Most people might think that giving a project to someone with ADD is a great way to make sure that it won’t get done. That we would work on it for a few moments until we get distracted by something and that would be that. Nothing can be further from the truth…if you give us the right project and help us break it down into manageable tasks that is! Non-ADDers often see us distracted and struggling, but they don’t realize that we’re actually searching for focus and direction. Even though we have scattered brains, people with ADHD thrive on structured, laid-out projects. Every completed step is a boost, especially if it’s something that we’re interested in. And the sweetest part is the journey from A to B to C to D and finding joy in that accomplishment.
It’s important for people with ADHD to consistently have a project in motion. Frustration arises when there isn’t anything to keep the mind engaged. We need those moments of hyper-focus; activities that release neurotransmitters to create the focus that we desire.
To make the task more enjoyable, ask questions. This breaks the work down into bite-sized pieces. And if you have a project leader or boss, be sure to let them know about your focusing struggles. That way, you can get more direction after each step; not as micro-managing, but getting accountability set up for yourself.
But the project lifestyle isn’t all sunshine (unless you’re a heliologist). The ADDer needs to be aware that there will be a feeling of letdown upon completion of a project. I’ve noticed that I tend to go into a mild state of depression when I am between projects and lacking the focus and direction of being actively engaged in reaching a project goal.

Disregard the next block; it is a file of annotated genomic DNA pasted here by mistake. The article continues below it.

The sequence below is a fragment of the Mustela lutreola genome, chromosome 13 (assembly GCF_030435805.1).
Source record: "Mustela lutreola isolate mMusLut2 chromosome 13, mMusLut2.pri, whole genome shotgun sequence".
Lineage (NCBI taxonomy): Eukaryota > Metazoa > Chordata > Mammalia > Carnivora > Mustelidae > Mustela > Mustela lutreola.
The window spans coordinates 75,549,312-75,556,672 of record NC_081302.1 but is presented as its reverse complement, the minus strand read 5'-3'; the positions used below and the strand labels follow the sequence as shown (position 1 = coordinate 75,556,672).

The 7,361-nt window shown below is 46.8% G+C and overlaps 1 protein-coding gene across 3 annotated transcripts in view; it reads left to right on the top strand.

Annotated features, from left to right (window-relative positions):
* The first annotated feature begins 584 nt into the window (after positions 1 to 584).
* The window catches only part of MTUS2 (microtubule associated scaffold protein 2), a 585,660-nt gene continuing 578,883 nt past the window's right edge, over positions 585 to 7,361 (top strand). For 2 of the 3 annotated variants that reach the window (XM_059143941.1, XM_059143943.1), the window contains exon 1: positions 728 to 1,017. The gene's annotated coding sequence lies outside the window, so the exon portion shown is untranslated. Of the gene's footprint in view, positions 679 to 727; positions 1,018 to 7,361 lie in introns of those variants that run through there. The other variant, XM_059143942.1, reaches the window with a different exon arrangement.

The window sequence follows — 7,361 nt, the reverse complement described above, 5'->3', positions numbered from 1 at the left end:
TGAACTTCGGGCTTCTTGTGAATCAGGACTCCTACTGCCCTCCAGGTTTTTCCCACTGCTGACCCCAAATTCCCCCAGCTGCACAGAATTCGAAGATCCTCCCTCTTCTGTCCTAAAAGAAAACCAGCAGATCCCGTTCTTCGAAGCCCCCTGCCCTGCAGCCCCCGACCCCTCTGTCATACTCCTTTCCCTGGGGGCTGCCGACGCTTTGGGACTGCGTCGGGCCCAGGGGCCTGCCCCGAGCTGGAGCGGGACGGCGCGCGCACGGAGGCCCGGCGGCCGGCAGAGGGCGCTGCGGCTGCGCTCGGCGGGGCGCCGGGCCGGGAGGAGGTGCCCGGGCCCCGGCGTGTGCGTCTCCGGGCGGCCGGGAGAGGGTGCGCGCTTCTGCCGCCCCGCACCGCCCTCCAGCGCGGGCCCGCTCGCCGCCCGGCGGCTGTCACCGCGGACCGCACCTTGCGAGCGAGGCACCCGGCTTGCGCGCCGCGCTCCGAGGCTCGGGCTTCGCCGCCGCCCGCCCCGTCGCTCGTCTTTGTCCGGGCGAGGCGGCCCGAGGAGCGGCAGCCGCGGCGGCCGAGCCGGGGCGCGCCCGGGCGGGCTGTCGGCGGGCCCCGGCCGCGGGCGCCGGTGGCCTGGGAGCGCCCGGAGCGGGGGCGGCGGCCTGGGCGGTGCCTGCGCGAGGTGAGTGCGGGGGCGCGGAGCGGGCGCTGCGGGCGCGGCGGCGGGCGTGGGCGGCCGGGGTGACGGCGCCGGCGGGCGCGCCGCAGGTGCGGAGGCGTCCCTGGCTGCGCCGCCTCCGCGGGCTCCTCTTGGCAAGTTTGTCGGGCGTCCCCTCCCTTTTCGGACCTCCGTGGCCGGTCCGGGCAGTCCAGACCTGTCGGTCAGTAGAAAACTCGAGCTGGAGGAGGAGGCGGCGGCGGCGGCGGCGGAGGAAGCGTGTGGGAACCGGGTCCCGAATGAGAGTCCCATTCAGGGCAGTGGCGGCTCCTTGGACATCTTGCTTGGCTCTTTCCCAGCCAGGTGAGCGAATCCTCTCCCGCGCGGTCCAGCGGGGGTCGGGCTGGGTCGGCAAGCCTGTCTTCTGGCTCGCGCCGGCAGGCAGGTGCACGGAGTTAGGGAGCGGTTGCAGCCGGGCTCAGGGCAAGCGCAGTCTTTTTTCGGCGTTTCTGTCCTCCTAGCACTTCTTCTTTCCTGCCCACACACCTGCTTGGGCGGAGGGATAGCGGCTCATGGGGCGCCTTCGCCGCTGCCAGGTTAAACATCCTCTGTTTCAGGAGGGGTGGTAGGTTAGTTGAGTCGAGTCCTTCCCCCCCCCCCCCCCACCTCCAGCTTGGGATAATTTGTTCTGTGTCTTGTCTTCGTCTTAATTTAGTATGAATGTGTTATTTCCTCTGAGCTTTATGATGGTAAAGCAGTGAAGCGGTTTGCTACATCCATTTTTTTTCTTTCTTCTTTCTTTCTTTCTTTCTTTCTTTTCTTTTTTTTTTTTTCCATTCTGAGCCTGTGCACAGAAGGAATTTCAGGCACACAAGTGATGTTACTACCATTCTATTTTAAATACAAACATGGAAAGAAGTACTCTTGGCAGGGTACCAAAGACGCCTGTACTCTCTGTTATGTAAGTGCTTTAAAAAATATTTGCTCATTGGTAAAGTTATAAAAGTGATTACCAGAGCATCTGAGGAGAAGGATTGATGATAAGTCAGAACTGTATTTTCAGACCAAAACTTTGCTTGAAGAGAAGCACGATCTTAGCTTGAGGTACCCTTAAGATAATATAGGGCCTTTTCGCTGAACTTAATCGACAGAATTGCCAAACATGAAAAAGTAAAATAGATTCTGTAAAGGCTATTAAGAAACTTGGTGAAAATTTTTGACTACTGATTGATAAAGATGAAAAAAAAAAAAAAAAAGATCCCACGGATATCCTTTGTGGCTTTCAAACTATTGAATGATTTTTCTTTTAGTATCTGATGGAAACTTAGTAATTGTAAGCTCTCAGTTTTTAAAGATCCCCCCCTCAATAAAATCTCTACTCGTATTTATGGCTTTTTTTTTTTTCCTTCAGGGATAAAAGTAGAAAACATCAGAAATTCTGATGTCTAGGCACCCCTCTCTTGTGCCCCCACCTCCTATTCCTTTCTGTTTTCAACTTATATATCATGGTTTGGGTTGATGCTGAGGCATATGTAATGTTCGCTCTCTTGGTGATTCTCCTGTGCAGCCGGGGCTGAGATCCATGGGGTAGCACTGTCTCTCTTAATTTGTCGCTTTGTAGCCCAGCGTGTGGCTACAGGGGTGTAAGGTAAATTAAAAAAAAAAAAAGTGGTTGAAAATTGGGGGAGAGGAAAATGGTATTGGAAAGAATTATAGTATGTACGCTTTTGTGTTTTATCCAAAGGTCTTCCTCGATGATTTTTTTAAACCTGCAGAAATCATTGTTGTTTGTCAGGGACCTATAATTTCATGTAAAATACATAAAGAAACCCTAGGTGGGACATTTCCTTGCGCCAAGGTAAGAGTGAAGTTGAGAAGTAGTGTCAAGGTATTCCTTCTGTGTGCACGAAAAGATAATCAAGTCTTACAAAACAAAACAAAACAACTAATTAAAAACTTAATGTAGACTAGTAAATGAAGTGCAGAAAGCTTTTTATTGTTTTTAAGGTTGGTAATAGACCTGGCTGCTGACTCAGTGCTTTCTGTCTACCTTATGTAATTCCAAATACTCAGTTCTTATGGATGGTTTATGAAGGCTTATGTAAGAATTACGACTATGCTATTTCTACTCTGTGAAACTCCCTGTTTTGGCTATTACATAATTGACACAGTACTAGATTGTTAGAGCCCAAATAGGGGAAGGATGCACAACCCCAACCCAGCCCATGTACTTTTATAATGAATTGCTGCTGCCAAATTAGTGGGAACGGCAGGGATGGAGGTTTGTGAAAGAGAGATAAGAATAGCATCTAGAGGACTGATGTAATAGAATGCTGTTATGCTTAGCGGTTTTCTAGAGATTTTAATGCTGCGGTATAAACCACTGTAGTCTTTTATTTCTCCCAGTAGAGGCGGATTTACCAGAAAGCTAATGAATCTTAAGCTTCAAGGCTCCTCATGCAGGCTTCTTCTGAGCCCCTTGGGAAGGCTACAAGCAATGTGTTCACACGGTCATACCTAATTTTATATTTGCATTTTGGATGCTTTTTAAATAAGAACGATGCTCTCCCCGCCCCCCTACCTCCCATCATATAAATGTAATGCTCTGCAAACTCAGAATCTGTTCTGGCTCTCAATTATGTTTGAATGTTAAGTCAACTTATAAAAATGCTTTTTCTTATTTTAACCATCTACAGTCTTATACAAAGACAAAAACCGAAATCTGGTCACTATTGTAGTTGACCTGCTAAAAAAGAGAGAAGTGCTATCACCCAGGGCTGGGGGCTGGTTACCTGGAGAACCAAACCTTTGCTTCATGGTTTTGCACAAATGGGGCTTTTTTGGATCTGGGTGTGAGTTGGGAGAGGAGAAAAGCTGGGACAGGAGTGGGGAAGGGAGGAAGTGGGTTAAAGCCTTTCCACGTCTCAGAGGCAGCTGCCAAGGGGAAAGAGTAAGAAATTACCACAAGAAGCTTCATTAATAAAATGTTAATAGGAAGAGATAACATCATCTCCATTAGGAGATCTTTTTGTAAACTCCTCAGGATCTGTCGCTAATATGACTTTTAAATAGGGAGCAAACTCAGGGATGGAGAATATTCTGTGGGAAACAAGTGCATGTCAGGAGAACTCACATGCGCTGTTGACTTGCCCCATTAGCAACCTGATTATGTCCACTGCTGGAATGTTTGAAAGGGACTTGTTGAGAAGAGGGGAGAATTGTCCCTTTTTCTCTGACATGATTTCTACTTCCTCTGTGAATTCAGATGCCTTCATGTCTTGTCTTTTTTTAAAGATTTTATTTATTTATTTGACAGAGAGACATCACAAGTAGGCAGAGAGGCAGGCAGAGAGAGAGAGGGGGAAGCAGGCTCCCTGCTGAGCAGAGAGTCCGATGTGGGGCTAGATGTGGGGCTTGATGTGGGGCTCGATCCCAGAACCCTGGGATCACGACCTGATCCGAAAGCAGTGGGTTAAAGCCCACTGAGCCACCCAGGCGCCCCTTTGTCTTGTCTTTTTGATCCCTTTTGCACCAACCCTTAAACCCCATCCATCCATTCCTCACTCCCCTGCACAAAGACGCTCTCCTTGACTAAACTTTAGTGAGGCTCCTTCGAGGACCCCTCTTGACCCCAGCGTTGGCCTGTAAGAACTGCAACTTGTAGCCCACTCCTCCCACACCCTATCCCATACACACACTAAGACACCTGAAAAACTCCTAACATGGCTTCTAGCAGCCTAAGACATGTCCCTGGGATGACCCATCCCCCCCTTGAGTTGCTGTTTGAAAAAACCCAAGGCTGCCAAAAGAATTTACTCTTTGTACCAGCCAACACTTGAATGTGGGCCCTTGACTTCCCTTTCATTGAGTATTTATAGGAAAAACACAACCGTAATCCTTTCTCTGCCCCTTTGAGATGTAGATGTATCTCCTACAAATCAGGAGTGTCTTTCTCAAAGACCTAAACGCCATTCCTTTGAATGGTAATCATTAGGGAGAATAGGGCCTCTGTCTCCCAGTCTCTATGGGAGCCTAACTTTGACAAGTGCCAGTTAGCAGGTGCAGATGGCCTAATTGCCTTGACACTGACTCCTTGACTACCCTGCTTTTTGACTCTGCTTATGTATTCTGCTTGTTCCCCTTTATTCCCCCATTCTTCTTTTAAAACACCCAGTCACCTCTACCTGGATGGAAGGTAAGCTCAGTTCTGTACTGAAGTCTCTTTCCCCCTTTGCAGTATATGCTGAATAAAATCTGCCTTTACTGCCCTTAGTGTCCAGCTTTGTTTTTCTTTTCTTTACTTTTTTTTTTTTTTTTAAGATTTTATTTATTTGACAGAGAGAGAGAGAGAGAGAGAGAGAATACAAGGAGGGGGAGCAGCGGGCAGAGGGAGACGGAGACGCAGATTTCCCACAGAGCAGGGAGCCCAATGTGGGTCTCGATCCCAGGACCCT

Interestingly, for me this “letdown” happens when I return home from being on the road. For a long time my wife and I couldn’t figure it out. I love being home with my family. I would look forward to coming home and then I would get home and spend the next day or two feeling lost, disoriented and down. Eventually, we came to understand that being on the road, was, in a way, a short-term project for me. The trip consisted of clear and sequential goals that I was comfortable achieving – travel to event location, set-up, speak, meet people, pack-up, spend night at hotel, travel home – and that coming home signaled the completion of the project. I was down not because I was home, but because a project had come to an end and I was left with an activity vacuum which my ADHD brain was not too fond of.
Now I know that after doing a series of shows, I need something to be already implemented when I get home, even if it’s just a planned day of rest. Though it can be a challenge to figure out how to focus on resting. I’m not so good at that. 🙂
Still, despite the risk of a letdown, the joy and reward of working on a project is well worth it. Start planning your project lifestyle, and you’ll probably find yourself hooked on getting good work done.